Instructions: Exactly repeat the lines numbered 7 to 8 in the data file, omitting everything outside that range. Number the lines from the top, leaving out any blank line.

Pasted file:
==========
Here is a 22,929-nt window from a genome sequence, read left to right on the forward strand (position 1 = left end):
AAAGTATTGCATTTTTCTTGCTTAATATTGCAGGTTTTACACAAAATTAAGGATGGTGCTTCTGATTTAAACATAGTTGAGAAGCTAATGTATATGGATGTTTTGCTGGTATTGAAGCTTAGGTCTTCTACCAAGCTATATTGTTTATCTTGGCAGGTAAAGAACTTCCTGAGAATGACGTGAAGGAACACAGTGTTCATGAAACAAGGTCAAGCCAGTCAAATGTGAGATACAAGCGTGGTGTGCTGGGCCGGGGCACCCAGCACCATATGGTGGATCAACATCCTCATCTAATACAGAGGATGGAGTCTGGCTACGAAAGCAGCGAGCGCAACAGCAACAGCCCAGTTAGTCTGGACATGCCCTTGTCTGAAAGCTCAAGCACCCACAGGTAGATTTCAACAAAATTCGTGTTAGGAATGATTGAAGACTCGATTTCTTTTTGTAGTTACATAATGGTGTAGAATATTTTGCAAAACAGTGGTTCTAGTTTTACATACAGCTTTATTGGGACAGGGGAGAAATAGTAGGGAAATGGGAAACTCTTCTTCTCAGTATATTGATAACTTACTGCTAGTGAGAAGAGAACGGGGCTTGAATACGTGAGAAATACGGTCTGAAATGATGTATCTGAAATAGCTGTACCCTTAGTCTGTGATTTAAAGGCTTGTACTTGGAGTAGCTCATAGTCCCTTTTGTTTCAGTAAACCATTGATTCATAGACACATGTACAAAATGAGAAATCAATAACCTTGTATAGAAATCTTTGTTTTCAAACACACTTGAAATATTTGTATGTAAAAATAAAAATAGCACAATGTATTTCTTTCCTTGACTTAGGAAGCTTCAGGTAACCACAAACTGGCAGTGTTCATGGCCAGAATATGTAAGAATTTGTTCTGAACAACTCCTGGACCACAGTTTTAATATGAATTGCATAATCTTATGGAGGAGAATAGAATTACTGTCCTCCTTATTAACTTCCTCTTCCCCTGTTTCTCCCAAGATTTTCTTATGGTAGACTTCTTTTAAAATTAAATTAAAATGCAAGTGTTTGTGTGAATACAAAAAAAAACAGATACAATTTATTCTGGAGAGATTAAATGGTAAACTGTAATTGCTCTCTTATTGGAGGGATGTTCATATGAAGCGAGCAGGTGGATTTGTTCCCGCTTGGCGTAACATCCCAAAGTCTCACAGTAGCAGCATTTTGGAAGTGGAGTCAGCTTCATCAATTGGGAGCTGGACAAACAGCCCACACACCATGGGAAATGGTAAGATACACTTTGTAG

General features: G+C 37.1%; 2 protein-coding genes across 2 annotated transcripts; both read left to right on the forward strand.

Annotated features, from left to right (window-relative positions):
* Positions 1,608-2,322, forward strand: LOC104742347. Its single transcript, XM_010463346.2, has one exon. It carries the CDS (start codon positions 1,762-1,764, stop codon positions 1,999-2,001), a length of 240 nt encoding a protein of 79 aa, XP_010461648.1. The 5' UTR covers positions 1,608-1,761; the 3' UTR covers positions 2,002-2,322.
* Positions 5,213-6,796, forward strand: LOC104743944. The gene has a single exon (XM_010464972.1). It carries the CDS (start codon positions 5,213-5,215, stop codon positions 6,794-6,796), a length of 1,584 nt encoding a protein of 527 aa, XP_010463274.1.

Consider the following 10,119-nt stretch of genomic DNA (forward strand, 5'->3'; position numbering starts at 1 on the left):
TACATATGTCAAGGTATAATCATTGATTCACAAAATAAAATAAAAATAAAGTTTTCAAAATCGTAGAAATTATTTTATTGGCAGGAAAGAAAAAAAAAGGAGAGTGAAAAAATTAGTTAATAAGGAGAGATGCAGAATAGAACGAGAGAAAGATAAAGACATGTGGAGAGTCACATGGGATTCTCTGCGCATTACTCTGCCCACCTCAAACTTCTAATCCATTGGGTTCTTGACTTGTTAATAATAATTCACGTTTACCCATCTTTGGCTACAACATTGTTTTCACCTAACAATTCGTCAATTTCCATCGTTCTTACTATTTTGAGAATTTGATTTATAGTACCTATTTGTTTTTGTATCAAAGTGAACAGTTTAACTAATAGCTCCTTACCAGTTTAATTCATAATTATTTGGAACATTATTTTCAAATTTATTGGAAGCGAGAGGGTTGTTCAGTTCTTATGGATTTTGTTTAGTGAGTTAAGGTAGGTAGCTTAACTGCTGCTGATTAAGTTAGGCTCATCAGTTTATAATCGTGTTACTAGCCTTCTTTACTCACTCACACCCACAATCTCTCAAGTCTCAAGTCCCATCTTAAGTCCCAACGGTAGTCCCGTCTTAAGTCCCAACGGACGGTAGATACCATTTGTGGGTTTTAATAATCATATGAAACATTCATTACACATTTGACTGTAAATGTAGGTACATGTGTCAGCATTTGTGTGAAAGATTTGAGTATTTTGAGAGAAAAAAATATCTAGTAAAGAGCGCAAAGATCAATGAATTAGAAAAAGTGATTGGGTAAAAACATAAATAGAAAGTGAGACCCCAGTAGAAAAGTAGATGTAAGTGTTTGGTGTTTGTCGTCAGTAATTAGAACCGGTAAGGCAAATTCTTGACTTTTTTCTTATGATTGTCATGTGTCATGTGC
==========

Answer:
Consider the following 10,119-nt stretch of genomic DNA (forward strand, 5'->3'; position numbering starts at 1 on the left):
TACATATGTCAAGGTATAATCATTGATTCACAAAATAAAATAAAAATAAAGTTTTCAAAATCGTAGAAATTATTTTATTGGCAGGAAAGAAAAAAAAAGGAGAGTGAAAAAATTAGTTAATAAGGAGAGATGCAGAATAGAACGAGAGAAAGATAAAGACATGTGGAGAGTCACATGGGATTCTCTGCGCATTACTCTGCCCACCTCAAACTTCTAATCCATTGGGTTCTTGACTTGTTAATAATAATTCACGTTTACCCATCTTTGGCTACAACATTGTTTTCACCTAACAATTCGTCAATTTCCATCGTTCTTACTATTTTGAGAATTTGATTTATAGTACCTATTTGTTTTTGTATCAAAGTGAACAGTTTAACTAATAGCTCCTTACCAGTTTAATTCATAATTATTTGGAACATTATTTTCAAATTTATTGGAAGCGAGAGGGTTGTTCAGTTCTTATGGATTTTGTTTAGTGAGTTAAGGTAGGTAGCTTAACTGCTGCTGATTAAGTTAGGCTCATCAGTTTATAATCGTGTTACTAGCCTTCTTTACTCACTCACACCCACAATCTCTCAAGTCTCAAGTCCCATCTTAAGTCCCAACGGTAGTCCCGTCTTAAGTCCCAACGGACGGTAGATACCATTTGTGGGTTTTAATAATCATATGAAACATTCATTACACATTTGACTGTAAATGTAGGTACATGTGTCAGCATTTGTGTGAAAGATTTGAGTATTTTGAGAGAAAAAAATATCTAGTAAAGAGCGCAAAGATCAATGAATTAGAAAAAGTGATTGGGTAAAAACATAAATAGAAAGTGAGACCCCAGTAGAAAAGTAGATGTAAGTGTTTGGTGTTTGTCGTCAGTAATTAGAACCGGTAAGGCAAATTCTTGACTTTTTTCTTATGATTGTCATGTGTCATGTGC